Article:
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Substitutes for Corn Filler in Bean Toss Bags

You have a variety of options when choosing a bean bag filler.
red bean bag image by Christopher Meder from Fotolia.com

Bean bag toss games are a popular pastime for any age. Many people who choose to make their own bean bags fill them with feed corn. This corn filler is popular because it is small enough for the bags to be malleable, but hard enough for them to be sturdy (yet not dangerously so). However, over time, corn begins to break down, making the bags unusable. Corn-filled bags also release dust that some people dislike. Luckily, if you don't have access to corn filler, or simply don't want to use it, you have plenty of other options.

Plastic Pellets

Buy plastic bean bag filler pellets at your local craft store.
gold pellets image by Christopher Meder from Fotolia.com

Most of the bags found at stores are filled with specially-made plastic pellets. These white or clear round pellets come in various sizes; the most common size is slightly smaller than a kernel of corn. Plastic pellets work well because they are about the same texture as corn, but will not wear down over time. Buy them by the ounce at a local craft store.

Dried Beans

Dried beans make the perfect filler for homemade bean bags.
White Kidney Beans image by denidab from Fotolia.com

Small dried beans, no matter what the variety, are a good, inexpensive bean bag filler. Most beans are slightly larger than corn kernels, but you can find beans that are very close to the same size as a kernel of corn, and the texture is the same. Because they are slightly larger, they may not be ideal for everyone, but those who do not regularly play with corn-filled bags will not notice a difference. Look for beans that are no larger than a dime. Beans, like corn, can also wear down over time, but unlike corn-filled bags, bags filled with dried beans will not produce dust. buy dried beans at the grocery store or simply use leftover dried beans from home. Small dried beans, like pinto beans, baby Lima beans and split peas, are just a few examples.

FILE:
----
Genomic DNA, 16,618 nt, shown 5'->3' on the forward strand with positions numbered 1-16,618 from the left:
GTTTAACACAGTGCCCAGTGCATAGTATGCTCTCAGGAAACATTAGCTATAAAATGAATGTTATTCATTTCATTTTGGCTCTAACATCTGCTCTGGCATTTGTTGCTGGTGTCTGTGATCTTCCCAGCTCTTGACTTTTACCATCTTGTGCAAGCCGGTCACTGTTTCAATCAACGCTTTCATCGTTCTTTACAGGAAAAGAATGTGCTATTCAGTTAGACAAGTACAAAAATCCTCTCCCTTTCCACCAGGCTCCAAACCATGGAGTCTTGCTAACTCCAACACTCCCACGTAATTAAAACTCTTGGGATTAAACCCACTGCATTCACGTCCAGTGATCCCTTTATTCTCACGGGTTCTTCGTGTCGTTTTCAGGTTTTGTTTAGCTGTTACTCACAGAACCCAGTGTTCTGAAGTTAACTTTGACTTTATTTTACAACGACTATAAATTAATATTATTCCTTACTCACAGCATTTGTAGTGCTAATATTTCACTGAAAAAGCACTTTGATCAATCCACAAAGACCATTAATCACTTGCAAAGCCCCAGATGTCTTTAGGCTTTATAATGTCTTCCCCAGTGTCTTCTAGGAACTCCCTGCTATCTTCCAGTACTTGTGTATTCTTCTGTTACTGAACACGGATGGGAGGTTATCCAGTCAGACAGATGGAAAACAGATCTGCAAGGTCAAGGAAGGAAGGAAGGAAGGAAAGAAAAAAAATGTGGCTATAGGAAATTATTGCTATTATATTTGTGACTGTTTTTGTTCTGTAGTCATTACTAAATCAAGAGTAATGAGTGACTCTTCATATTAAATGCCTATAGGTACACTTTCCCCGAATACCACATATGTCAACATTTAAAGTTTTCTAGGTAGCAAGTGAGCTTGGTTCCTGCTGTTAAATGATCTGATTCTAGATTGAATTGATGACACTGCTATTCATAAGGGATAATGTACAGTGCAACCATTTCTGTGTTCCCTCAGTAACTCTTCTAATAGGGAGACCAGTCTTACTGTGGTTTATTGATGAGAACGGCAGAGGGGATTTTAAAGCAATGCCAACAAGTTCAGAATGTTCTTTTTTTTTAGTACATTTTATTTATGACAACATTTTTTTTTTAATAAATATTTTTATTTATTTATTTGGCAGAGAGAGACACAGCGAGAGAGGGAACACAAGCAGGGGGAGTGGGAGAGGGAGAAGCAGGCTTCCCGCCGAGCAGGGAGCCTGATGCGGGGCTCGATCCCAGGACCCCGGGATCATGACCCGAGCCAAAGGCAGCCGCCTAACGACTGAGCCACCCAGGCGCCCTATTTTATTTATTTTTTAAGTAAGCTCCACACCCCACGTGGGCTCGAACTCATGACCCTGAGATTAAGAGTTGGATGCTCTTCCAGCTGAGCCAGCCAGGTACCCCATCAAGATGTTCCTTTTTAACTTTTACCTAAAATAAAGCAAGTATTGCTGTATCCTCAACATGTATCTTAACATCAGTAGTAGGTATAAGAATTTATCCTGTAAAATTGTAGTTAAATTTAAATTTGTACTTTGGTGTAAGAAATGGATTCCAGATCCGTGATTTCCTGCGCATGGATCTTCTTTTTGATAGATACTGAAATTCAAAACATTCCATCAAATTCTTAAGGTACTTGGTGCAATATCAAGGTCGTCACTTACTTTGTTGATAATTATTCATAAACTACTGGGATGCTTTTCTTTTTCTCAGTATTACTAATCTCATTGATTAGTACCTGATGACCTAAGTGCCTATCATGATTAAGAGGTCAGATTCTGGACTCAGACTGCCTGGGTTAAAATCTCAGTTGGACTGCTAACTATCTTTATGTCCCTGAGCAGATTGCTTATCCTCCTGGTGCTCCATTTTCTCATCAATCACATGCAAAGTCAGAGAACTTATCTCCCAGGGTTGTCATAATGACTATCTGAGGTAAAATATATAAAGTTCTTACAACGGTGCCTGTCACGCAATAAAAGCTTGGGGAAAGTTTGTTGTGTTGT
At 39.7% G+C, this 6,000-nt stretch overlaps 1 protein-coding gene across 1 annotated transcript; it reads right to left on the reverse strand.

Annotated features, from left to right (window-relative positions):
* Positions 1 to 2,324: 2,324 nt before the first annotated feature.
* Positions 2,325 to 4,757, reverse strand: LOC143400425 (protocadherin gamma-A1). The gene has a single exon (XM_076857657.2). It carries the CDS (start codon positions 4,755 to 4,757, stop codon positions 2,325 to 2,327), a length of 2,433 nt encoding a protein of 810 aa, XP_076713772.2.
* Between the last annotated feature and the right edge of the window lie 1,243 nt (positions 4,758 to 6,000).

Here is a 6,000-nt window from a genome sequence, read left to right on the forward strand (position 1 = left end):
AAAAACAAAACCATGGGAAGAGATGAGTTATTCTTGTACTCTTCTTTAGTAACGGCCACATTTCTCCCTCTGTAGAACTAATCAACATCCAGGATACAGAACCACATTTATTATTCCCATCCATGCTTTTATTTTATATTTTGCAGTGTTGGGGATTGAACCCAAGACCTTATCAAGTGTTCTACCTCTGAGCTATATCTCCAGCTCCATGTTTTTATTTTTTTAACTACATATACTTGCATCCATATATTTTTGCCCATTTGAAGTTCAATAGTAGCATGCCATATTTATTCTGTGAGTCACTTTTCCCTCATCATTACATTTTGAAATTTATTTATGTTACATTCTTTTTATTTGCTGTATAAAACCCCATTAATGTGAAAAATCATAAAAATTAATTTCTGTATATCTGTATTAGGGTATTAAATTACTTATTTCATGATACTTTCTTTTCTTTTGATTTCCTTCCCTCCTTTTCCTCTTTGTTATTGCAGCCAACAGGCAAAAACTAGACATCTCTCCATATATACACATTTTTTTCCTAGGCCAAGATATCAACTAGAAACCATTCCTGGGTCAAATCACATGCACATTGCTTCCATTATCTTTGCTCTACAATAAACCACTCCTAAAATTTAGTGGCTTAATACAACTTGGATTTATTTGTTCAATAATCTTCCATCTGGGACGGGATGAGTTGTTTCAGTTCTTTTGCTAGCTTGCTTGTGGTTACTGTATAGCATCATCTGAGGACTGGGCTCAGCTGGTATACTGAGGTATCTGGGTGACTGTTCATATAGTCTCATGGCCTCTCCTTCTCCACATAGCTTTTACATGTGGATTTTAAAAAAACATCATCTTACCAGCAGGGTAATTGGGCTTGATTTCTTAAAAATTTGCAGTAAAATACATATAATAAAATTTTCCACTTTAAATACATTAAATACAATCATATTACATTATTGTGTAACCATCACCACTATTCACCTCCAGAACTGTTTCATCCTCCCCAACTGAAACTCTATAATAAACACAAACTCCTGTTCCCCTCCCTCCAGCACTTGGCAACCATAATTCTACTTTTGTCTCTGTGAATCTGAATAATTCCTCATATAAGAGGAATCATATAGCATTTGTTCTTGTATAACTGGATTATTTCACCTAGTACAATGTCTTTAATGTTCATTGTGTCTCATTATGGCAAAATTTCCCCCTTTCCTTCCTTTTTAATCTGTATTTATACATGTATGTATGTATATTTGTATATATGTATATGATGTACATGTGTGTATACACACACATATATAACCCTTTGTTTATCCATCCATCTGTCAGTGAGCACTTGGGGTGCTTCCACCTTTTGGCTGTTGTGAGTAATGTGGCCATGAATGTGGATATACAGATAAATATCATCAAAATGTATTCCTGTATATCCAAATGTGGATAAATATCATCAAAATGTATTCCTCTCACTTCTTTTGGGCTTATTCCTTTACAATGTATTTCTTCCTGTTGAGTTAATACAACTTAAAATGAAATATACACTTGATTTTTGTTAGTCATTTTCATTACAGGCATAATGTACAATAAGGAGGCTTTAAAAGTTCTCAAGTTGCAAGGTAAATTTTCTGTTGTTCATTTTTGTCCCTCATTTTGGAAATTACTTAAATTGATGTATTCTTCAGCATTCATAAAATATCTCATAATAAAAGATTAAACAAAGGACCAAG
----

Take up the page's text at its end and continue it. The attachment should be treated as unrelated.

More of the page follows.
Dry Rice

Any dry, uncooked rice works well to fill bean bags.
Rice & Lentils image by Vanessa van Rensburg from Fotolia.com

Dry, uncooked rice, just like dried beans, are inexpensive and easy to find at the grocery store. Rice is not quite as hard as corn, but it is smaller. Rice-filled bags are more malleable than corn-filled bags and only slightly lacking in hardness, which will not alter the game. Rice is also lighter than corn, so it is the ideal filler if you're playing with small children. Since any dry rice will work, you have plenty of options. Simply choose the least expensive rice to fill your bean bags with, and you can create an entertaining family game without spending much money.

Craft Beads

Using craft beads as filler is a convenient way to recycle old materials.
beads image by Ralph Petty from Fotolia.com

Small craft beads are another simple, safe option for filling your homemade bean bags. This choice is especially convenient for people who use craft beads at home. Beads come in a wide variety of sizes, so look for some that are about the same size as a kernel of corn. The beads should be no smaller than a grain of rice and no larger than a dime. If your beads are too big, the bags will be lumpy, but if your beads are too small, they may spill out of the seams.

A safety note: Use plastic beads. Wooden beads, when wet, break down, and metal beads can be sharp. As long as they are plastic and around the same size, you can use any assortment of beads. If you choose this option, you can fill your homemade bean bags while recycling mismatched beads.

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